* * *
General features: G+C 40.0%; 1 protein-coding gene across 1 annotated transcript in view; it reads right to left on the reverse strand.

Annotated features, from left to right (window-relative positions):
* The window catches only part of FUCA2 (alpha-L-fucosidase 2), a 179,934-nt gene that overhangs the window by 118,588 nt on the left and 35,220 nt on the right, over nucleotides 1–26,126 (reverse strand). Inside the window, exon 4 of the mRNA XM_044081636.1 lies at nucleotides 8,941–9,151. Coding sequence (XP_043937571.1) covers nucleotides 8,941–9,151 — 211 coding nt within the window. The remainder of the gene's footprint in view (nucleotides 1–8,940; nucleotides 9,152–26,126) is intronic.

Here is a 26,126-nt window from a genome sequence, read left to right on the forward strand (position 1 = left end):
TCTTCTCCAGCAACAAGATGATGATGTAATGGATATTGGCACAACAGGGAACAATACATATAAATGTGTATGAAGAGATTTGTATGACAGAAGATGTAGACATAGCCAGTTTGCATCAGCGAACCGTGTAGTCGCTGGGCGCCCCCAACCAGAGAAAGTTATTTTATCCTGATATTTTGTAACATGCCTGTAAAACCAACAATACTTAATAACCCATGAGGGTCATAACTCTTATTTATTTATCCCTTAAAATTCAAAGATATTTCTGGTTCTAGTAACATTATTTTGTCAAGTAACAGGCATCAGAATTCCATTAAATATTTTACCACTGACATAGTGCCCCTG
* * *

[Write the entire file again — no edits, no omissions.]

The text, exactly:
General features: G+C 40.0%; 1 protein-coding gene across 1 annotated transcript in view; it reads right to left on the reverse strand.

Annotated features, from left to right (window-relative positions):
* The window catches only part of FUCA2 (alpha-L-fucosidase 2), a 179,934-nt gene that overhangs the window by 118,588 nt on the left and 35,220 nt on the right, over nucleotides 1–26,126 (reverse strand). Inside the window, exon 4 of the mRNA XM_044081636.1 lies at nucleotides 8,941–9,151. Coding sequence (XP_043937571.1) covers nucleotides 8,941–9,151 — 211 coding nt within the window. The remainder of the gene's footprint in view (nucleotides 1–8,940; nucleotides 9,152–26,126) is intronic.

Here is a 26,126-nt window from a genome sequence, read left to right on the forward strand (position 1 = left end):
TCTTCTCCAGCAACAAGATGATGATGTAATGGATATTGGCACAACAGGGAACAATACATATAAATGTGTATGAAGAGATTTGTATGACAGAAGATGTAGACATAGCCAGTTTGCATCAGCGAACCGTGTAGTCGCTGGGCGCCCCCAACCAGAGAAAGTTATTTTATCCTGATATTTTGTAACATGCCTGTAAAACCAACAATACTTAATAACCCATGAGGGTCATAACTCTTATTTATTTATCCCTTAAAATTCAAAGATATTTCTGGTTCTAGTAACATTATTTTGTCAAGTAACAGGCATCAGAATTCCATTAAATATTTTACCACTGACATAGTGCCCCTG